Edward Whelan: Scalia and Gorsuch on Chevron Deference
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Edward Whelan: Scalia and Gorsuch on Chevron Deference

The argument that Justice Scalia embraced
in a noteworthy 1989 Law Review article, is that it was important and valuable to have
a default rule so the courts weren’t always trying to figure out, right at the beginning,
what do we do with this statute? Is this a statute that calls for us to defer
it to the agencies or not? He emphasized that Chevron was not, by any
means, constitutionally mandated. He believed that there was value in having
a clear rule up front for Congress to choose to depart from if it wanted to, to, for the
courts to have a clear rule to apply in reviewing agency action. And he thought, at the time, that it was more
consistent with the reality of the administrative state. He believed in a very robust Chevron doctrine
and as the court eviscerated Chevron, he became much less comfortable with what was left. Justice Gorsuch, as Judge Gorsuch, expressed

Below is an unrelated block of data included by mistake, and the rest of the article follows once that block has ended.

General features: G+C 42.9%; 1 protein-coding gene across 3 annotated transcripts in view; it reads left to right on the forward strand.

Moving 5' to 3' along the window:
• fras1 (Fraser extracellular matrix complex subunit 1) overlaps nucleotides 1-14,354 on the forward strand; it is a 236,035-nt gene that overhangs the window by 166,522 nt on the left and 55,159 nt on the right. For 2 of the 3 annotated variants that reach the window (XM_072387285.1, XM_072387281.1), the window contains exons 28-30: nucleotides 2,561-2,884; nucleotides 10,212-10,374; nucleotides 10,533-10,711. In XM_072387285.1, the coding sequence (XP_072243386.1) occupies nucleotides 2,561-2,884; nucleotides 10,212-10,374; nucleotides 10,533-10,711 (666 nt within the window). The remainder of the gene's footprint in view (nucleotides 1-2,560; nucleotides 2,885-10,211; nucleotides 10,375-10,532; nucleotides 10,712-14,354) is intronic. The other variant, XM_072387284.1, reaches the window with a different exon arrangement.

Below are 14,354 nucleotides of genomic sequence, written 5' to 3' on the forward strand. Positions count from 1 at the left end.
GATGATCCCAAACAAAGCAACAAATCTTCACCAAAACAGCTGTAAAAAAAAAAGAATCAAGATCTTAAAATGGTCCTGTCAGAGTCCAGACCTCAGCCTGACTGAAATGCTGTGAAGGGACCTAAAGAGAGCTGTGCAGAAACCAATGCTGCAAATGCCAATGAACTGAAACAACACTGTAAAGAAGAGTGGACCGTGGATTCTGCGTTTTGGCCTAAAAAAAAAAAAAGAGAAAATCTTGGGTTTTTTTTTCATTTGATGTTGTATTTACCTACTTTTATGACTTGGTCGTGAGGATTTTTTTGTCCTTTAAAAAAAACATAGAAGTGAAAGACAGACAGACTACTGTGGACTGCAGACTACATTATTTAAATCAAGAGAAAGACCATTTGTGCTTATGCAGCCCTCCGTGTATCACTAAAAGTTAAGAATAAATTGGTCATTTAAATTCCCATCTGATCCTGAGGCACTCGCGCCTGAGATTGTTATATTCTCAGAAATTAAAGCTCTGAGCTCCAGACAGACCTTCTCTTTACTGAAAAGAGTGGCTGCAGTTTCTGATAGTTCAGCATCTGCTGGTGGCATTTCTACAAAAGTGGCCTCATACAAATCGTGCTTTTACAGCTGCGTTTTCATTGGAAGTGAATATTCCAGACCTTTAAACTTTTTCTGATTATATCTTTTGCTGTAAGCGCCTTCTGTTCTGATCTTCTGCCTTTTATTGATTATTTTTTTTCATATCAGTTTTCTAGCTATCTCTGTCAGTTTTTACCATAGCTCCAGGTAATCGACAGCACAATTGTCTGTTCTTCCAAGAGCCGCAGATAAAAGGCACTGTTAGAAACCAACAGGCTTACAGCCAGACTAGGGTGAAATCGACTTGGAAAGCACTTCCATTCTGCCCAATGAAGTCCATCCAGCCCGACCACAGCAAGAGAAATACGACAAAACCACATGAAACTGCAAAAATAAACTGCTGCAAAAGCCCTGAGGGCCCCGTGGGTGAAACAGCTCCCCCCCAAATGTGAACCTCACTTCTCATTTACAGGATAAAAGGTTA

a view of Chevron and a judicial deference to administrative agencies generally that
is different in fundamental respects from Justice Scalia’s view. I think it’s much closer to positions that
Justice Thomas has expressed, very skeptical of judicial deference. Courts themselves should be saying what the
law is, not delegating this duty to administrative agencies and then deferring to those agencies. This relies on a very, um, s-, uh, strong
view of the, uh, judicial duty to say what the law is. Uh, they both, Justice Scalia and Justice
Gorsuch, have expressed doubts about Chevron’s illegitimacy that has implications for their
views of, of what Congress could do in the area, and also of where the, the court might
go. And so I think it’s interesting to see how
on the conservative side there is this real disparity in views on Chevron.

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